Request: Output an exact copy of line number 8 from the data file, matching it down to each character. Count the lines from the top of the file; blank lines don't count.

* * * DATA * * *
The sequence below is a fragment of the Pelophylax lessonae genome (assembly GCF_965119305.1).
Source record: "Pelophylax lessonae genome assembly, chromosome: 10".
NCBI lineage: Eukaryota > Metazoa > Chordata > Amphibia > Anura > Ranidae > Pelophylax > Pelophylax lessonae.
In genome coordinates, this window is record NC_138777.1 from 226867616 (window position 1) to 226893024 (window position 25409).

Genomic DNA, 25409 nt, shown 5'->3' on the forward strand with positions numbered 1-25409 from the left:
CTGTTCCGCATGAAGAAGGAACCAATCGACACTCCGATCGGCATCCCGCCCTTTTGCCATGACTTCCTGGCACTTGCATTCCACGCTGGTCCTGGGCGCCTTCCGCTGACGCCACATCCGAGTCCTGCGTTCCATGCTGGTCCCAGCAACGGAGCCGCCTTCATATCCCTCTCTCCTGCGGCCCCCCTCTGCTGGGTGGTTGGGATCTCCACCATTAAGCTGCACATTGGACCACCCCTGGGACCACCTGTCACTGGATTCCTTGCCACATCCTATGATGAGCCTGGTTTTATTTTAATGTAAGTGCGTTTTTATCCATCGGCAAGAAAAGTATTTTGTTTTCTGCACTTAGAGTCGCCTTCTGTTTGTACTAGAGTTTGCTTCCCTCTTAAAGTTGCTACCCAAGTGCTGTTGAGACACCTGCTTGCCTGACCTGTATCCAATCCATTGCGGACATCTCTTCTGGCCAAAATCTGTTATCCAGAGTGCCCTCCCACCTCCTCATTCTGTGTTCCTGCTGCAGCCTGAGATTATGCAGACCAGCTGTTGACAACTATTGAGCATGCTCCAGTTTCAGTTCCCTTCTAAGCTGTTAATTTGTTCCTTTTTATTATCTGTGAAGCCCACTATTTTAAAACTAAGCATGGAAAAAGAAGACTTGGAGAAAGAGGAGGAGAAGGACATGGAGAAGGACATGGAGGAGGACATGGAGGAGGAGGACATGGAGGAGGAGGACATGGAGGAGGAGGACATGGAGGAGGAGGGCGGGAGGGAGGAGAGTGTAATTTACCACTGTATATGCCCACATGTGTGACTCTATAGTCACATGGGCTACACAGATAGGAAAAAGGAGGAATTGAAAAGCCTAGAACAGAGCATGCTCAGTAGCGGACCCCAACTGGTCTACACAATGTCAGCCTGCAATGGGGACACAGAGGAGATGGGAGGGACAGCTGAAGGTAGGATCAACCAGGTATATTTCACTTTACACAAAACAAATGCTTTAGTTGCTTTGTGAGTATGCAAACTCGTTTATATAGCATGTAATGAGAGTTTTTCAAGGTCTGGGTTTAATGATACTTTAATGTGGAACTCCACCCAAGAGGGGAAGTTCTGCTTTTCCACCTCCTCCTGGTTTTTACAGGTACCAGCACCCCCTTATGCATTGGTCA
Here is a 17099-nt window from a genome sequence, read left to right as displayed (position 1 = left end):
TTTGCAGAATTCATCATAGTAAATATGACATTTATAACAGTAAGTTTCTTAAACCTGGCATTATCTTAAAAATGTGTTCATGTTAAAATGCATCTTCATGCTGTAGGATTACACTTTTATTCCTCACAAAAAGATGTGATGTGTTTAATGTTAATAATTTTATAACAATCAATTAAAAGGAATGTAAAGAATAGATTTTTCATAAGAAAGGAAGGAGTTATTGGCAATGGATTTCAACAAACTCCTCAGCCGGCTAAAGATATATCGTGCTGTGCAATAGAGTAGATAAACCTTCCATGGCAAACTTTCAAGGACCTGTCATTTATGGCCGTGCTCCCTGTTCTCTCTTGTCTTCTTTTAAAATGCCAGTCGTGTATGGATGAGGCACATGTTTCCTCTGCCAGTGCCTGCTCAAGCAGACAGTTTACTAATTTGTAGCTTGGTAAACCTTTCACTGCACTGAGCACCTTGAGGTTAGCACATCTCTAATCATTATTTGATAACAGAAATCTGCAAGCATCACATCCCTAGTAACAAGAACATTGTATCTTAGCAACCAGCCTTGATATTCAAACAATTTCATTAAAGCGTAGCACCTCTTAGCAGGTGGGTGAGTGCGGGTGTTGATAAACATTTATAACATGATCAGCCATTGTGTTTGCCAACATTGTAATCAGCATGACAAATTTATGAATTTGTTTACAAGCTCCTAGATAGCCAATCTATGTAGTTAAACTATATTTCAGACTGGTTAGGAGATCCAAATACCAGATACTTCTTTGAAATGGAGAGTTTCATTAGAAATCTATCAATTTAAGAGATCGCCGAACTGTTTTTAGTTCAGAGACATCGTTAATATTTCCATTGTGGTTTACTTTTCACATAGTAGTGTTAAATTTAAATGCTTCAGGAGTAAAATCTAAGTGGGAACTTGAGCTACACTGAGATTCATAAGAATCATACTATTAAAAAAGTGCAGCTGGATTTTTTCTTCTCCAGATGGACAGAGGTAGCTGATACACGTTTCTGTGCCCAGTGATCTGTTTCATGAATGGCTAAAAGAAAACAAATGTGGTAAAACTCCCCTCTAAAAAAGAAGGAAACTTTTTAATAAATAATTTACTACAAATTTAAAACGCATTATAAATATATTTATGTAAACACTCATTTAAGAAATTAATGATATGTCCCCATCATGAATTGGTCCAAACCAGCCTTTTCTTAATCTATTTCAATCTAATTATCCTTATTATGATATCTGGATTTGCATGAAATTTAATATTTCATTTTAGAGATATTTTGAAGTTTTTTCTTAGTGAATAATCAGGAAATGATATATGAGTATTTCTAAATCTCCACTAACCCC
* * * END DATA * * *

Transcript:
TTTGCAGAATTCATCATAGTAAATATGACATTTATAACAGTAAGTTTCTTAAACCTGGCATTATCTTAAAAATGTGTTCATGTTAAAATGCATCTTCATGCTGTAGGATTACACTTTTATTCCTCACAAAAAGATGTGATGTGTTTAATGTTAATAATTTTATAACAATCAATTAAAAGGAATGTAAAGAATAGATTTTTCATAAGAAAGGAAGGAGTTATTGGCAATGGATTTCAACAAACTCCTCAGCCGGCTAAAGATATATCGTGCTGTGCAATAGAGTAGATAAACCTTCCATGGCAAACTTTCAAGGACCTGTCATTTATGGCCGTGCTCCCTGTTCTCTCTTGTCTTCTTTTAAAATGCCAGTCGTGTATGGATGAGGCACATGTTTCCTCTGCCAGTGCCTGCTCAAGCAGACAGTTTACTAATTTGTAGCTTGGTAAACCTTTCACTGCACTGAGCACCTTGAGGTTAGCACATCTCTAATCATTATTTGATAACAGAAATCTGCAAGCATCACATCCCTAGTAACAAGAACATTGTATCTTAGCAACCAGCCTTGATATTCAAACAATTTCATTAAAGCGTAGCACCTCTTAGCAGGTGGGTGAGTGCGGGTGTTGATAAACATTTATAACATGATCAGCCATTGTGTTTGCCAACATTGTAATCAGCATGACAAATTTATGAATTTGTTTACAAGCTCCTAGATAGCCAATCTATGTAGTTAAACTATATTTCAGACTGGTTAGGAGATCCAAATACCAGATACTTCTTTGAAATGGAGAGTTTCATTAGAAATCTATCAATTTAAGAGATCGCCGAACTGTTTTTAGTTCAGAGACATCGTTAATATTTCCATTGTGGTTTACTTTTCACATAGTAGTGTTAAATTTAAATGCTTCAGGAGTAAAATCTAAGTGGGAACTTGAGCTACACTGAGATTCATAAGAATCATACTATTAAAAAAGTGCAGCTGGATTTTTTCTTCTCCAGATGGACAGAGGTAGCTGATACACGTTTCTGTGCCCAGTGATCTGTTTCATGAATGGCTAAAAGAAAACAAATGTGGTAAAACTCCCCTCTAAAAAAGAAGGAAACTTTTTAATAAATAATTTACTACAAATTTAAAACGCATTATAAATATATTTATGTAAACACTCATTTAAGAAATTAATGATATGTCCCCATCATGAATTGGTCCAAACCAGCCTTTTCTTAATCTATTTCAATCTAATTATCCTTATTATGATATCTGGATTTGCATGAAATTTAATATTTCATTTTAGAGATATTTTGAAGTTTTTTCTTAGTGAATAATCAGGAAATGATATATGAGTATTTCTAAATCTCCACTAACCCC